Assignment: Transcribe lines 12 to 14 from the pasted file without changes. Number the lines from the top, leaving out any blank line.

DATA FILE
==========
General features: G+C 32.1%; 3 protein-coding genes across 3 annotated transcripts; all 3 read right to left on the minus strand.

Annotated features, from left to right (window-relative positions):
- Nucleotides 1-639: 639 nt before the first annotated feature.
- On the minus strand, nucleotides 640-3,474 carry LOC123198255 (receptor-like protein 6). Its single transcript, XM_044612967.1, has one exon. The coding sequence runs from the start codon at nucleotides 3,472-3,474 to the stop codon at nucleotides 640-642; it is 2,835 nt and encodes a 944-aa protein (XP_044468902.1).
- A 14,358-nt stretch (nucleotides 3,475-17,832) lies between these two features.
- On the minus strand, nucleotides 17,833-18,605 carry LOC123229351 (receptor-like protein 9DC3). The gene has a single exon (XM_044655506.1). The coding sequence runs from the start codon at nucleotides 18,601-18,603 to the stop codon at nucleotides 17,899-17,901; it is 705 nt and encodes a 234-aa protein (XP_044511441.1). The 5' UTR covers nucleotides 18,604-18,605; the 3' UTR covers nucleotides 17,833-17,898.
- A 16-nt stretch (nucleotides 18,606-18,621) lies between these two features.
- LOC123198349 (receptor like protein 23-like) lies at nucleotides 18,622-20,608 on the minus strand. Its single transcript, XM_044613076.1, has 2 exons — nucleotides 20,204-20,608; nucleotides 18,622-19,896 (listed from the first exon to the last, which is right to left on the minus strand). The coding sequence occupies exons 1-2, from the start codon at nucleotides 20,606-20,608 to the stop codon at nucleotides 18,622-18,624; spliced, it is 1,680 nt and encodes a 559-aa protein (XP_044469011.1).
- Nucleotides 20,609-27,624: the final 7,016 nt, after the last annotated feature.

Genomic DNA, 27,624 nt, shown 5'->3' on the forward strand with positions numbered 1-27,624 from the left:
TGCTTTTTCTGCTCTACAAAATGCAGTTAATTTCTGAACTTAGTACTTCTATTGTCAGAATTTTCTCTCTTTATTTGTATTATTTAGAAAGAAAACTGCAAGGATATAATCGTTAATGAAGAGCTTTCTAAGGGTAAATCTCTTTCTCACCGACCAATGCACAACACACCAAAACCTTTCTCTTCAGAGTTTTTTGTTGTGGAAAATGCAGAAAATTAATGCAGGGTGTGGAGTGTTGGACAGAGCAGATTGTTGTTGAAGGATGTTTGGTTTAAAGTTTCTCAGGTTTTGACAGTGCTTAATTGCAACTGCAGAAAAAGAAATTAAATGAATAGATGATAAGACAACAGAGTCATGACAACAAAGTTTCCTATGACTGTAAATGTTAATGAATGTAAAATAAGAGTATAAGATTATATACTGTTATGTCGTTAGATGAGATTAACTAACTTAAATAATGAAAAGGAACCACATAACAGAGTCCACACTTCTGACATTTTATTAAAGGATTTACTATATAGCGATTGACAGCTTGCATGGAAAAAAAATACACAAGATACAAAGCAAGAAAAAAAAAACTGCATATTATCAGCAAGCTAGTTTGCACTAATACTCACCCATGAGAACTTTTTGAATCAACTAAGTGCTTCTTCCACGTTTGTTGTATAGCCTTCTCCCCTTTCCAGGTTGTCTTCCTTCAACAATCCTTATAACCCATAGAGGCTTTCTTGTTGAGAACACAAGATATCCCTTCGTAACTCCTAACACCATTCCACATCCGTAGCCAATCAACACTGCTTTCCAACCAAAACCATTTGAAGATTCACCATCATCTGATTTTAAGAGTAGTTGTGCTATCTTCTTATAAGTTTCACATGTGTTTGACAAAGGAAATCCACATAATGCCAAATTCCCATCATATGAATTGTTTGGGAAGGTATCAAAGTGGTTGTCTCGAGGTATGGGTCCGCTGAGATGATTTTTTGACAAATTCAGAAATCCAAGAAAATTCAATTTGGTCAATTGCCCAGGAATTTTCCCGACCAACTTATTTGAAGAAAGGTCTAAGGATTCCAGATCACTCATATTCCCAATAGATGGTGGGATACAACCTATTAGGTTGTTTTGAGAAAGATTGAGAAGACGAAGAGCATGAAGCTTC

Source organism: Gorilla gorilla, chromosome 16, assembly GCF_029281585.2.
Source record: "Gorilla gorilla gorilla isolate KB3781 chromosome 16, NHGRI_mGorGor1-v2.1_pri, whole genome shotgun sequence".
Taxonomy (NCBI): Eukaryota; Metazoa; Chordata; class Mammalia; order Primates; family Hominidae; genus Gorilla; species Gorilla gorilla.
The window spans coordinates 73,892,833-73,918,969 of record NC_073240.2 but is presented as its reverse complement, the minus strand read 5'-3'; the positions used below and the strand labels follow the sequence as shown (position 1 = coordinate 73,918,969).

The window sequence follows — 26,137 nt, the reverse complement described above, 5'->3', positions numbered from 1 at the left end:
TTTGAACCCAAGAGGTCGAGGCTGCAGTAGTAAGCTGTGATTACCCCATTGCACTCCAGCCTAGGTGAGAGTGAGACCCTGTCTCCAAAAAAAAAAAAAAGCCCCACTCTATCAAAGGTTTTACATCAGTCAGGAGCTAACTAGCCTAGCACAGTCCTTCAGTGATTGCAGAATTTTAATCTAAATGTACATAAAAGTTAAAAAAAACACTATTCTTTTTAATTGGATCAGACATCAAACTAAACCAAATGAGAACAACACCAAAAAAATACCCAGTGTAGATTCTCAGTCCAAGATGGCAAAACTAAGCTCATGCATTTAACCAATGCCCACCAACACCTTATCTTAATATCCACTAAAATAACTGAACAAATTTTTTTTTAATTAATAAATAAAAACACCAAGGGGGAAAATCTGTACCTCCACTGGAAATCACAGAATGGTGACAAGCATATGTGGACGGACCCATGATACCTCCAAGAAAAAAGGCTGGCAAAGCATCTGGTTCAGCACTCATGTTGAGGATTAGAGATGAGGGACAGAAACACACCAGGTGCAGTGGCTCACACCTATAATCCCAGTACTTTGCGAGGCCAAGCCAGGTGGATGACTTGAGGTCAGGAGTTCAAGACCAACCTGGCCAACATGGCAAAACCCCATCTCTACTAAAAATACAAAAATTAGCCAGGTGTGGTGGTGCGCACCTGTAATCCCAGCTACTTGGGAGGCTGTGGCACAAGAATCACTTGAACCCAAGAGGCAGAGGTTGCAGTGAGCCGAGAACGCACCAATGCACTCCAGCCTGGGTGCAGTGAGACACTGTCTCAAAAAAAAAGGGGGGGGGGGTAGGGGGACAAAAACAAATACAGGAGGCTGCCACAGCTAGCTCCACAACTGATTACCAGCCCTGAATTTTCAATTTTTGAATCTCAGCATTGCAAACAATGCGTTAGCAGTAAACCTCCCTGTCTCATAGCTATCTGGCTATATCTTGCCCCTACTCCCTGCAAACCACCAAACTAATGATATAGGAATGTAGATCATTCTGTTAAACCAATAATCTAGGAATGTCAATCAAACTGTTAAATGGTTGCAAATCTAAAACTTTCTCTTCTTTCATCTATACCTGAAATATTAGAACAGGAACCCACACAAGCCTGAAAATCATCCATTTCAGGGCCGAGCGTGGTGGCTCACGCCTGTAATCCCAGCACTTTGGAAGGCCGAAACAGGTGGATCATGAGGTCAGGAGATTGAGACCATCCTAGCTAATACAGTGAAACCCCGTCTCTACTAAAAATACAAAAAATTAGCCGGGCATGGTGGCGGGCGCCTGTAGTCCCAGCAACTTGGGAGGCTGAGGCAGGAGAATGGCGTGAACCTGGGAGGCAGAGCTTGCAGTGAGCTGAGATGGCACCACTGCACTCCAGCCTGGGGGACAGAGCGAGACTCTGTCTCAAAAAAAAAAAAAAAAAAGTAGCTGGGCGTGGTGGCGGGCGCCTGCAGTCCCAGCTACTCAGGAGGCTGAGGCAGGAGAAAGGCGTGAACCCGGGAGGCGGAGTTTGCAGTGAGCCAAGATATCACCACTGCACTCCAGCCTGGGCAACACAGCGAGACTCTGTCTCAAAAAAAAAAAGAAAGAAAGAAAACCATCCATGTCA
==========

Source organism: Gorilla gorilla, chromosome 16, assembly GCF_029281585.2.
Source record: "Gorilla gorilla gorilla isolate KB3781 chromosome 16, NHGRI_mGorGor1-v2.1_pri, whole genome shotgun sequence".
Taxonomy (NCBI): Eukaryota; Metazoa; Chordata; class Mammalia; order Primates; family Hominidae; genus Gorilla; species Gorilla gorilla.